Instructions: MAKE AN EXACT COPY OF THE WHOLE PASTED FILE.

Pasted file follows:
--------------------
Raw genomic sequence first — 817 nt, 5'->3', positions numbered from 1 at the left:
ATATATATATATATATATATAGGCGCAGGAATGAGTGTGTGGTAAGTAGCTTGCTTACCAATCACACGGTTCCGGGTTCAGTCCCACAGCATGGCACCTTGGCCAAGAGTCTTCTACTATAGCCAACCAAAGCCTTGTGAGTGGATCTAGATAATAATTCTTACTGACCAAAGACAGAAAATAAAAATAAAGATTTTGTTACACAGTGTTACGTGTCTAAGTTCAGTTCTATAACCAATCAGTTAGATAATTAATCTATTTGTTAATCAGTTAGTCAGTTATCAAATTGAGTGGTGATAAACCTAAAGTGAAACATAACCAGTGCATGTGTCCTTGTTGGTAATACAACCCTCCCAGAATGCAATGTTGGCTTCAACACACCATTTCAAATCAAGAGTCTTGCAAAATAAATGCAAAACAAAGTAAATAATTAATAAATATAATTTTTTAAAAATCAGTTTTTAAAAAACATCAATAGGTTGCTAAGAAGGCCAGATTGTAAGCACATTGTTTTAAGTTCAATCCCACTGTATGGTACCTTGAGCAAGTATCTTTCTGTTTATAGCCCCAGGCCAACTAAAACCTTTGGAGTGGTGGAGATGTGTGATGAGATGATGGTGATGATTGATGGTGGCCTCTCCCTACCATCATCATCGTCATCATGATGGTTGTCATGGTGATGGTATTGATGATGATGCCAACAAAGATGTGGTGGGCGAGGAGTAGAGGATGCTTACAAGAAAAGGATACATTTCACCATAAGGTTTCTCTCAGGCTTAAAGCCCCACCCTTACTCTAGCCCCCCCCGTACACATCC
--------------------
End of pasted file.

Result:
Raw genomic sequence first — 817 nt, 5'->3', positions numbered from 1 at the left:
ATATATATATATATATATATAGGCGCAGGAATGAGTGTGTGGTAAGTAGCTTGCTTACCAATCACACGGTTCCGGGTTCAGTCCCACAGCATGGCACCTTGGCCAAGAGTCTTCTACTATAGCCAACCAAAGCCTTGTGAGTGGATCTAGATAATAATTCTTACTGACCAAAGACAGAAAATAAAAATAAAGATTTTGTTACACAGTGTTACGTGTCTAAGTTCAGTTCTATAACCAATCAGTTAGATAATTAATCTATTTGTTAATCAGTTAGTCAGTTATCAAATTGAGTGGTGATAAACCTAAAGTGAAACATAACCAGTGCATGTGTCCTTGTTGGTAATACAACCCTCCCAGAATGCAATGTTGGCTTCAACACACCATTTCAAATCAAGAGTCTTGCAAAATAAATGCAAAACAAAGTAAATAATTAATAAATATAATTTTTTAAAAATCAGTTTTTAAAAAACATCAATAGGTTGCTAAGAAGGCCAGATTGTAAGCACATTGTTTTAAGTTCAATCCCACTGTATGGTACCTTGAGCAAGTATCTTTCTGTTTATAGCCCCAGGCCAACTAAAACCTTTGGAGTGGTGGAGATGTGTGATGAGATGATGGTGATGATTGATGGTGGCCTCTCCCTACCATCATCATCGTCATCATGATGGTTGTCATGGTGATGGTATTGATGATGATGCCAACAAAGATGTGGTGGGCGAGGAGTAGAGGATGCTTACAAGAAAAGGATACATTTCACCATAAGGTTTCTCTCAGGCTTAAAGCCCCACCCTTACTCTAGCCCCCCCCGTACACATCC